"Seekers Can Be Finders" April 29 at Barbara's Books
- Bob, Thank you for organizing my discussion "Seekers Can Be Finders". I
include below your email and invite all in Chicago to come on Friday,
April 29, 7:00-8:45, Barbara's Bookstore, 1218 S. Halsted. If you
can, please write and ask those who plan to come to think about the
following four questions:
1) Do you have a deepest value in life which includes all of your other
values? I've collected answers, all different, from more than 500
people. I think that those who know their deepest value "know
themselves", as Socrates urges, and this helps us know them, too.
2) What is a question that you don't know the answer to, but wish to
answer? If we're willing to "seek AND find", then I think our minds are
able to live forever.
3) What is your dream-in-life? We can organize a down-to-earth economy
around our efforts to support each other's dreams.
4) In some area of life that you truly know well, how do you figure
things out? Others may not care about our questions or about our
answers, yet they may value the ways that we've figured things out, and
thus such ways may be the basis for a shared culture. (See:
I look forward to the evening!
Andrius Kulikauskas, ms@..., (773) 306-3807, http://www.selflearners.net
I sent this e-mail about your presentation to almost
200 interested people and professors--although very few profs
come--last Friday. I hope you like it and my usual personal
news included at the end. Many are looking forward to your
--- On Fri, 4/15/11, Robert Lichtenbert <seekerofmeaning@...> wrote:
Invited host Andrius Kulikauskas, Ph. D. in math (U.
of CA, San Diego), will lead the next Seekers' Dialogue on
the topic "Seekers Can Be Finders" Friday, April 29, 7:00-8:45,
in the large meeting room of Barbara's Bookstore, 1218 S.
Halsted in Chicago. (Street parking is usually easy, but mostly
meterized. Good riddance to Mayor Daley?)
Dr. Kullikauskas will describe his 27-year search for
answer in his project "Living Truth." He will ask his four
main questions of his life's search. Andrius will also show a
I announce with much sorrow the recent death ADOPT
regular and former secretary, Rev. Peter Surrey of Sauk Valley
College in Dixon, IL, at 82.
I announce also with much sorrow the cancellation of
ADOPT's proposed Spring Conference on "Living With or Without
God" which was to be held the same week-end. This is the
first time that this conference has been cancelled in the 35
or so years that ADOPT has existed.
Calls for abstracts were sent by e-mail and
snail-mail to all Seekers, regular profs and about 60 new
profs of philosophy. I invited several people who have special
knowledge on this theme to submit an abstract.
ADOPT received none (zero, zip, Nichts, nada). I thus did
not invite the highly informative speaker, Prof. Ron Miller,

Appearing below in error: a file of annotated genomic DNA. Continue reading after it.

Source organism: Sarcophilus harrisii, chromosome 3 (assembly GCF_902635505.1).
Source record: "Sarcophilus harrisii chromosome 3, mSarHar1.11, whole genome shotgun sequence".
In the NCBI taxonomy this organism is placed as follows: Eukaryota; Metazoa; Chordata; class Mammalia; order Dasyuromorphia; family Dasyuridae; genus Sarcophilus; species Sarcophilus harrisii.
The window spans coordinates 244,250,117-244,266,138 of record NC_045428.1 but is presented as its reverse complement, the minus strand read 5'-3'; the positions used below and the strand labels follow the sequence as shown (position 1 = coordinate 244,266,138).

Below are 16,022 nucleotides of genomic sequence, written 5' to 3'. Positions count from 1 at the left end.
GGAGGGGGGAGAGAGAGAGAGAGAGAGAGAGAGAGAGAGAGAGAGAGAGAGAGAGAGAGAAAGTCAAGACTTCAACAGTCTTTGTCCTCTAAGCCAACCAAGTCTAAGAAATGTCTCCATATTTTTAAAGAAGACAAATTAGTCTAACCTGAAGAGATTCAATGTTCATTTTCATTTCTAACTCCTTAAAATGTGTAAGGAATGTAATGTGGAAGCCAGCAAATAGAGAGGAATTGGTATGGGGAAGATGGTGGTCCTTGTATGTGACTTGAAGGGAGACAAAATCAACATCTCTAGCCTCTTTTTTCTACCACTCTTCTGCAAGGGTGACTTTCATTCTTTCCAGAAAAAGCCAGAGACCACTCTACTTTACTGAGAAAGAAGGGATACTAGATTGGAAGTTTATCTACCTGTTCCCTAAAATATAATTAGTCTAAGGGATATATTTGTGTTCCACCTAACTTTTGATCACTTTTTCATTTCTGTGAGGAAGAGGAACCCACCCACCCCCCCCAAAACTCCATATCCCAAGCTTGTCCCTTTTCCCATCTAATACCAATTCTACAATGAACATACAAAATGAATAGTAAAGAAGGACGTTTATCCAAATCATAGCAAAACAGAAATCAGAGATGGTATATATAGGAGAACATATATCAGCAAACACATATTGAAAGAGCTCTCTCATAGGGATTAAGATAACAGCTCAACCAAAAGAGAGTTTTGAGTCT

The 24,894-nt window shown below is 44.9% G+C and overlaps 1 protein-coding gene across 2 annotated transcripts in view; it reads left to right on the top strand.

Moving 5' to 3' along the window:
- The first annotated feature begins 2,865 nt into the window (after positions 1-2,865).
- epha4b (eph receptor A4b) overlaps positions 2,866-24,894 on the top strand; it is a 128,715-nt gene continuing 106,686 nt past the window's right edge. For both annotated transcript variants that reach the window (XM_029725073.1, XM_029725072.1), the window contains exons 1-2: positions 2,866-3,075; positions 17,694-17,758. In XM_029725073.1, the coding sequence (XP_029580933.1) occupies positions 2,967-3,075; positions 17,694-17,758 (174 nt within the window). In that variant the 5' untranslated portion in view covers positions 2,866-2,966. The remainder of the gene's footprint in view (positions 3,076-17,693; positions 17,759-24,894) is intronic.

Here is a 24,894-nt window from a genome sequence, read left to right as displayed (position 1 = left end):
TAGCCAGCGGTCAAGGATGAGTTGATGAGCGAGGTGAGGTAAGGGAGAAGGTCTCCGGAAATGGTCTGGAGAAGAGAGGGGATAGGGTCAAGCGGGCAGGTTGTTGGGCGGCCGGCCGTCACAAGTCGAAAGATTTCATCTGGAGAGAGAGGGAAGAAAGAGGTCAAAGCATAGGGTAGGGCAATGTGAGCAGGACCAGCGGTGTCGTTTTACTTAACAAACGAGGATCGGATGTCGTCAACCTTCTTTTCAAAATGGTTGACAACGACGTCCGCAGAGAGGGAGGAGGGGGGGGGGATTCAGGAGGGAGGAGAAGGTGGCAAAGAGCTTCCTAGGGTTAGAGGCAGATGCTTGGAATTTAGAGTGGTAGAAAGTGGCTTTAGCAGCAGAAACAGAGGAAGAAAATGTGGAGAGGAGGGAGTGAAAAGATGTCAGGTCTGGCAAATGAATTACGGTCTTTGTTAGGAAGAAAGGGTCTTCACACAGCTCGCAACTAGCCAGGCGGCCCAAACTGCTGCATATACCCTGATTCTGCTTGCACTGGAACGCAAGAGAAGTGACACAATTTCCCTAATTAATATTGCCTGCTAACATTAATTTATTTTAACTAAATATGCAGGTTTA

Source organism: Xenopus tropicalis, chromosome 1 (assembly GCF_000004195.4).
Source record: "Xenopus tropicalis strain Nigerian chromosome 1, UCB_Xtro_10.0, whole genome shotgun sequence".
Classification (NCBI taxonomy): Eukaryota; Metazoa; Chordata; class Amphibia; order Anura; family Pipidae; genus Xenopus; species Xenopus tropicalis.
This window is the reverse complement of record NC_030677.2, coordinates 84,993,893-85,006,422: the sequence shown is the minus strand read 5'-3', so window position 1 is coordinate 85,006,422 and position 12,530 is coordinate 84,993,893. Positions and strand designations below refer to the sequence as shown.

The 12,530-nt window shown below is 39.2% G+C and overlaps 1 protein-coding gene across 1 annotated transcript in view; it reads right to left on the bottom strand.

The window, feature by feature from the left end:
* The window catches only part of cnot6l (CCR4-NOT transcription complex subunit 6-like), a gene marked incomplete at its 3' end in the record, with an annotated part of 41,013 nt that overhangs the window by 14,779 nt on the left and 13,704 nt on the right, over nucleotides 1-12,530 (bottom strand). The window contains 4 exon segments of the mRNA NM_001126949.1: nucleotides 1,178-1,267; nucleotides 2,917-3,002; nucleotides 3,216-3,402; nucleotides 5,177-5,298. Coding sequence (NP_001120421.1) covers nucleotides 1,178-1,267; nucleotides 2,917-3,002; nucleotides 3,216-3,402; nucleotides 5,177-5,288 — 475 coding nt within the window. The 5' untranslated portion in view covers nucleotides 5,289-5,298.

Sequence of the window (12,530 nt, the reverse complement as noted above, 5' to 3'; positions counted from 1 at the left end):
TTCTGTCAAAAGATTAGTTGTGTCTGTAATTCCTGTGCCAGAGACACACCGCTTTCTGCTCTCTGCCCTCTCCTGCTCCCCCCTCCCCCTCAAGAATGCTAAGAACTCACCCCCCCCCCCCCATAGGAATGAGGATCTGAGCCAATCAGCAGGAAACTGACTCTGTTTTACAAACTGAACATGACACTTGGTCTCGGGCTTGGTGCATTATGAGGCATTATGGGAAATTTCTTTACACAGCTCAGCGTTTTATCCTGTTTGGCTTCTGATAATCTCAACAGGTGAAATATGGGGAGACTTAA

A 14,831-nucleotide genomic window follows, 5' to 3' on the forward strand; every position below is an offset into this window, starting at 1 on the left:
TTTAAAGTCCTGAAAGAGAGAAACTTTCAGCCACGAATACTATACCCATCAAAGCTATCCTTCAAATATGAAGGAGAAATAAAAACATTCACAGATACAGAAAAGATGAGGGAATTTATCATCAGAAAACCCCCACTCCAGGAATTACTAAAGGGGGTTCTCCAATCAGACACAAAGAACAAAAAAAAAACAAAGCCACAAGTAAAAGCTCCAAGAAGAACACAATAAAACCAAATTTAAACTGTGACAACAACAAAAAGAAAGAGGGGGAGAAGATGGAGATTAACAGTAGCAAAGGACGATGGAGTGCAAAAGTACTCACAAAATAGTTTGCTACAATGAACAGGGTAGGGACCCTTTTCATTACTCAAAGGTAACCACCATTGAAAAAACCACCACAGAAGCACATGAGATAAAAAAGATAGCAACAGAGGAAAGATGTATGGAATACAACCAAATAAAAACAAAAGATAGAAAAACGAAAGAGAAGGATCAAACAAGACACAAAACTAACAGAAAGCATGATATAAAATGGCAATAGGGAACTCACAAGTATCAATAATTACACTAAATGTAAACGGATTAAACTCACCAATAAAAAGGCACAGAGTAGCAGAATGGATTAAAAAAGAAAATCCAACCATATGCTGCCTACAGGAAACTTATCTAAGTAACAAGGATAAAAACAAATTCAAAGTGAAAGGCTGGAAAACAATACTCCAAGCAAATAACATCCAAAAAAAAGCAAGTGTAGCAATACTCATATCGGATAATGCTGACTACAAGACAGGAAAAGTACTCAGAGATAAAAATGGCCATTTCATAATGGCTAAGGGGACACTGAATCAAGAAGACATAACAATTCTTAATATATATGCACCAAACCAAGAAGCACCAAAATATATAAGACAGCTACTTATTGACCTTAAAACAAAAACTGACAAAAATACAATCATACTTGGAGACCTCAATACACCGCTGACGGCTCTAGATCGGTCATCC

Lake Forest College.
Would not many profs want to give local talks to
get pay raises and promotions? And would not adjuncts want to
do the same so they may no longer be lower than students in
the colleges' Great Chain of Being?
IF YOU HAVE ANY ANSWERS TO THESE TWO QUESTIONS, PLEASE
LET ME KNOW.
A final reminder that Seekers and ADOPT dues for 2011
are now due to remain on our lists. $15.00 for full-time
workers and $5.00 for the rest of us. Many thanks yet still
again to the four members who mailed a grand total of $60.00
thanks to generous donations Ed Rios and Steve Baynes.
PERSONAL VIEWS AND REVIEWS:
Beware of the ides of April!
After tree postponements, I finally had my case that
adjunct workers in all schools in IL (and, indeed, the U.
S.!) are eligible for unemployment benefits. In short, da
judge did not respond to any of my many strong moral
arguments. Instead he sided with utterly incorrect and stupid
legal precedents. I did not acknowledge him as a human after
he announced his obvious verdict. I have already appealed.
One can only hope to get a judge whose brain "has turned to
mush," as that excellent law school movie put it.
My theater pick for the month is "Sonnets for an
Old Century" at the Steppenwolf Garage. This play hauntingly
tells tales of 18 people in an anteroom to be judged for
the after-life. I still much want to see the play in Studs
Terkel's "Working" despite its exorbitant price.
This month's flix pick is "Biutiful." After waiting
several weeks to schedule it, I discovered this flick
starring Javier Bardem, the psycho in "No Country for Old
Men," was nowhere as compelling as Mexican filmmaker
Inarratu's "Amores Perros" and "21 Grams."
If you would like to see "The Fountainhead, Part I"
adopted from Ayn Rand's massive novel now at Webster
(formerly Wonder Bread Resale) Plaza, please let me know.